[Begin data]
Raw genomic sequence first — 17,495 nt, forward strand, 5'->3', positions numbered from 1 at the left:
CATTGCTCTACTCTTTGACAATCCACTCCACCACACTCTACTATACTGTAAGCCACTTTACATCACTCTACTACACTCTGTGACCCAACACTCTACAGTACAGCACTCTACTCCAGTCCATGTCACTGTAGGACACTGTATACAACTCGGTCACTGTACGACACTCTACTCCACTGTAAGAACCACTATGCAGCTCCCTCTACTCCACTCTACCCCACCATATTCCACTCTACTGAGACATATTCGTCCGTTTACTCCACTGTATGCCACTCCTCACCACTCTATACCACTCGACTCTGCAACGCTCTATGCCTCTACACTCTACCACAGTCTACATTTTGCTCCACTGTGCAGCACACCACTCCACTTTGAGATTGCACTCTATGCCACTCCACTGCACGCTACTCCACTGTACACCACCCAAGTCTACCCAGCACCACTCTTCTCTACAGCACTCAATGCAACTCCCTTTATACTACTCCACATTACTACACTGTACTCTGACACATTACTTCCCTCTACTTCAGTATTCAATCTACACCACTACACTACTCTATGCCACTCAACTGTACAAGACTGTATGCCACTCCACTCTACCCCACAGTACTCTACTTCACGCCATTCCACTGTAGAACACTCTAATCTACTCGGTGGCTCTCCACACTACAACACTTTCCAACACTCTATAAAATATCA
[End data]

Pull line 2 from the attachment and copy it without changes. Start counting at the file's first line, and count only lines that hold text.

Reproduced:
CATTGCTCTACTCTTTGACAATCCACTCCACCACACTCTACTATACTGTAAGCCACTTTACATCACTCTACTACACTCTGTGACCCAACACTCTACAGTACAGCACTCTACTCCAGTCCATGTCACTGTAGGACACTGTATACAACTCGGTCACTGTACGACACTCTACTCCACTGTAAGAACCACTATGCAGCTCCCTCTACTCCACTCTACCCCACCATATTCCACTCTACTGAGACATATTCGTCCGTTTACTCCACTGTATGCCACTCCTCACCACTCTATACCACTCGACTCTGCAACGCTCTATGCCTCTACACTCTACCACAGTCTACATTTTGCTCCACTGTGCAGCACACCACTCCACTTTGAGATTGCACTCTATGCCACTCCACTGCACGCTACTCCACTGTACACCACCCAAGTCTACCCAGCACCACTCTTCTCTACAGCACTCAATGCAACTCCCTTTATACTACTCCACATTACTACACTGTACTCTGACACATTACTTCCCTCTACTTCAGTATTCAATCTACACCACTACACTACTCTATGCCACTCAACTGTACAAGACTGTATGCCACTCCACTCTACCCCACAGTACTCTACTTCACGCCATTCCACTGTAGAACACTCTAATCTACTCGGTGGCTCTCCACACTACAACACTTTCCAACACTCTATAAAATATCA